From News Hounds, Chapter 18
When the president, Mrs. Obama and family arrive to vacation, along with an unnumbered retinue of aides and protectors, plus hardware, software, and beachwear, Islanders believe they’re coming because we offer easy going respite and unusually free-spirited, friendly, and carefree recharge. It’s what we do. We think it’s a feather in our caps. Typical of that reaction, Diesel always thought the president came back each summer to get another look at him. He thought there had been a connection. But, I pay no attention to the pridefulness of one self-involved English mastiff, and you shouldn’t either.
Naturally, presidents have no sure claim on carefree. That’s hardly our problem, of course, but we do what we can. We try to be helpful in our way to visitors of all sorts, including presidents, and sometimes despite our best efforts, we suffer some nasty swipes. In mid-summer 2002, to hear him tell it, President George W. Bush believed we were all just sitting on the back porches of our lavish Martha’s Vineyard estates drinking white wine. Stunned and hurt by the mocking, we didn’t know that we were merely between presidential visits — after Clinton, before Obama — and that our self-esteem, temporarily deflated but normally buoyant, would soon bob proudly again.
The between presidents let down was steep mainly because Clinton had been so convivial. He and Mrs. Clinton even invited us to parties during each August visit. At a cocktail party at the Spring Point, Chilmark house of a supporter, Mrs. Clinton told me that she read The Martha’s Vineyard Times every day, which was friendly, but obviously untrue. The president played the sax for us on a hillside overlooking Vineyard Sound. I have photos of that musical interlude and of the guests, including Moll and Emily, in thrall, admiring his showmanship. Another time, wearing a curly blond wig, the president joined the band on the Hot Tin Roof stage, at a party hosted by the nightclub’s owners, James and Carly Simon, before they split. That was a presidency Islanders could get behind …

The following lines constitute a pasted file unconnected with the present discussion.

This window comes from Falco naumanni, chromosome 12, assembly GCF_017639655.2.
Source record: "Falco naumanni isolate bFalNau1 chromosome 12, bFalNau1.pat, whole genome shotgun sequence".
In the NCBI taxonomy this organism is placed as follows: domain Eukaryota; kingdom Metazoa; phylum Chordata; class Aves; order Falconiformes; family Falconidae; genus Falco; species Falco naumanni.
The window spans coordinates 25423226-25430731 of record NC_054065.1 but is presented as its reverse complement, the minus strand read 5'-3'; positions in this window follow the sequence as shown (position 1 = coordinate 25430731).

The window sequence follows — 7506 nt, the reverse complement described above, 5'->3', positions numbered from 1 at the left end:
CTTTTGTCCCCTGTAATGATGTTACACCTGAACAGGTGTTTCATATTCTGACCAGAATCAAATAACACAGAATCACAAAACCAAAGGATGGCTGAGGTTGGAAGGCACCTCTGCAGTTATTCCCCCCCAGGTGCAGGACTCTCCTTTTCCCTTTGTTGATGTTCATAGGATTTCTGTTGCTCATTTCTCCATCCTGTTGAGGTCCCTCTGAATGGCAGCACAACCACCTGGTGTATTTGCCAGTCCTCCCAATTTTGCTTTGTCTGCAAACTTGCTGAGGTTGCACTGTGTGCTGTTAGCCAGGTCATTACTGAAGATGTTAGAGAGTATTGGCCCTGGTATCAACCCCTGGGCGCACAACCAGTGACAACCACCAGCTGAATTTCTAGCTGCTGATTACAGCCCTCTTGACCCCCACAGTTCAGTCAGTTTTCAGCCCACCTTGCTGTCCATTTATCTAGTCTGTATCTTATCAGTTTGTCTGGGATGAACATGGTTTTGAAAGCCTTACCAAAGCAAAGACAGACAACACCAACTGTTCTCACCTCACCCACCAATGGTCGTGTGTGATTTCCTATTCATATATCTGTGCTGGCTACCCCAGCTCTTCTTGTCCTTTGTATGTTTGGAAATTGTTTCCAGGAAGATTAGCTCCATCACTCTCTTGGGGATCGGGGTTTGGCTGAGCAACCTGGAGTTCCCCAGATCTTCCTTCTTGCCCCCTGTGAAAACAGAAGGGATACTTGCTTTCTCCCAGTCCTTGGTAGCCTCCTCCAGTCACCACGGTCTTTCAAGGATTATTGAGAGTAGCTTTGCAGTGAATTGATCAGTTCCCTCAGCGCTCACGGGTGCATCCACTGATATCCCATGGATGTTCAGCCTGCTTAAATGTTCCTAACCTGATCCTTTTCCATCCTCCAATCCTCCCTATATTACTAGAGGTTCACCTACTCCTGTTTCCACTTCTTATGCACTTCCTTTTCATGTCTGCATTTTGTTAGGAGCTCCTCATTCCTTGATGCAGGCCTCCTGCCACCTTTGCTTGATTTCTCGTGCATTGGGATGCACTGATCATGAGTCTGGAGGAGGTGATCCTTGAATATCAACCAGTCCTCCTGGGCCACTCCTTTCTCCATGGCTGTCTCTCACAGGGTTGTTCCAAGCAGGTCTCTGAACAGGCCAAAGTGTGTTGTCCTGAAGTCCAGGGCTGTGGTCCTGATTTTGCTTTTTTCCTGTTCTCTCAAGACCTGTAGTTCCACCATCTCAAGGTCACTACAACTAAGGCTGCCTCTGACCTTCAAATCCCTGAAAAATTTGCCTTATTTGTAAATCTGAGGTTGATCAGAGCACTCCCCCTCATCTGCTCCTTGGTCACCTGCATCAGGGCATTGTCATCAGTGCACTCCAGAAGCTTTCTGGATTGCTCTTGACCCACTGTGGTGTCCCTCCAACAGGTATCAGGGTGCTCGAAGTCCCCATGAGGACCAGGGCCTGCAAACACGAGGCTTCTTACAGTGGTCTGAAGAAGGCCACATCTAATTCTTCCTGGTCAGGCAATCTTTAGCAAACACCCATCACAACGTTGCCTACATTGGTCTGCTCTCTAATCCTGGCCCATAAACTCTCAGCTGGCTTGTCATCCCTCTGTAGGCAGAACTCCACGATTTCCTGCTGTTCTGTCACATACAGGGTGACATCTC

Forgetting that by far the majority of presidents and their advisers have turned elsewhere for their recreation and for helpful advice, we Islanders are participating in a well documented Vineyard tradition. We, in these exalted premises, know that the ones who visit do so because, forget the beaches, they admire us and the wisdom we impart. Plus, they can unbutton the top button, dispense with the hairdresser for two weeks, eat ice cream, fries, and fried fish of every variety, and we won’t criticize, though we know it’s wrong. We’re here for them, to indulge them and to offer advice as needed. If we’re thrown together at Nancy’s Snack Bar in Oak Bluffs or at the Galley in Menemsha, if we happen to bump into one another while walking Diesel along the bike path in the State Forest, we might recommend to the most powerful man or woman on earth more quantitative easing or draining Warren Buffett’s savings account or making businesses stuffed with cash expand, whether the demand demands it or not. Those are issues that bedevil and even defeat presidents, but not us.
Remember General Motors in the pit of the Great Recession? Steve Rattner, a West Tisbury summer resident and vacation slash fundraising pal of President Obama, got the Car Czar assignment. He got the appointment, I suspect, because of his experience in the 1970s reviving the fortunes of the Vineyard Gazette, which needed to replace its 19th Century-vintage, clattering, cast iron flatbed press with a new, pricy offset model, the one it uses today. The dollars involved inspired resistance in James Reston, the New York Times columnist and a Scot, also a summer resident, who had bought the newspaper from its longtime owners. It happened that I was the managing editor of the newspaper, and Steve, just out of Brown University, was Reston’s Washington intern. There was a lot of negotiating, hand holding, cajoling and inspiring to be done in Washington and a lot of planning, organizing, urging, and more than a wee bit of the creature to be done in Edgartown. Steve didn’t know then that he was preparing for the GM job that fell to him nearly half a century later. But, that’s what the Vineyard does for the movers and shakers who turn to us for succor and advice. And, if it happens that the high as well as the low cannot be us, or with us, then we do not wonder where they sit and what they swill? We wonder if they know what they’re missing?